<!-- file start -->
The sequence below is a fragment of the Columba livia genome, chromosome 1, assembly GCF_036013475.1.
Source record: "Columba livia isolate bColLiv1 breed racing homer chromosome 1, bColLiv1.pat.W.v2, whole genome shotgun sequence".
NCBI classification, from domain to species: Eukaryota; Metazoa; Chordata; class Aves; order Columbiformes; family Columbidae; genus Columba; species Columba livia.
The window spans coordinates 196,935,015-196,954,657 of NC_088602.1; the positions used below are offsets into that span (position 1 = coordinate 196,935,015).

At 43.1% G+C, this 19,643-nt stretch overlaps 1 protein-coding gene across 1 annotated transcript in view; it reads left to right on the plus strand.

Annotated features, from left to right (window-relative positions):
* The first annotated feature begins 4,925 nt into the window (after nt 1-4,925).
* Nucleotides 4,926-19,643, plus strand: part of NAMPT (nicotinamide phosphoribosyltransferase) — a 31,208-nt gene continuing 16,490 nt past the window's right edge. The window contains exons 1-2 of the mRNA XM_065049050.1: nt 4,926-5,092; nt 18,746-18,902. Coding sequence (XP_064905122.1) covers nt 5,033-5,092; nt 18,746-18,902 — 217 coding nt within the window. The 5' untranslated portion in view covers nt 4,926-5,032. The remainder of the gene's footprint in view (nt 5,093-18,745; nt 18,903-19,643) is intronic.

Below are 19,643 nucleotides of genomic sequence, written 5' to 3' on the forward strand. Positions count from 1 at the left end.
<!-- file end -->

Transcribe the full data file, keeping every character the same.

The sequence below is a fragment of the Columba livia genome, chromosome 1, assembly GCF_036013475.1.
Source record: "Columba livia isolate bColLiv1 breed racing homer chromosome 1, bColLiv1.pat.W.v2, whole genome shotgun sequence".
NCBI classification, from domain to species: Eukaryota; Metazoa; Chordata; class Aves; order Columbiformes; family Columbidae; genus Columba; species Columba livia.
The window spans coordinates 196,935,015-196,954,657 of NC_088602.1; the positions used below are offsets into that span (position 1 = coordinate 196,935,015).

At 43.1% G+C, this 19,643-nt stretch overlaps 1 protein-coding gene across 1 annotated transcript in view; it reads left to right on the plus strand.

Annotated features, from left to right (window-relative positions):
* The first annotated feature begins 4,925 nt into the window (after nt 1-4,925).
* Nucleotides 4,926-19,643, plus strand: part of NAMPT (nicotinamide phosphoribosyltransferase) — a 31,208-nt gene continuing 16,490 nt past the window's right edge. The window contains exons 1-2 of the mRNA XM_065049050.1: nt 4,926-5,092; nt 18,746-18,902. Coding sequence (XP_064905122.1) covers nt 5,033-5,092; nt 18,746-18,902 — 217 coding nt within the window. The 5' untranslated portion in view covers nt 4,926-5,032. The remainder of the gene's footprint in view (nt 5,093-18,745; nt 18,903-19,643) is intronic.

Below are 19,643 nucleotides of genomic sequence, written 5' to 3' on the forward strand. Positions count from 1 at the left end.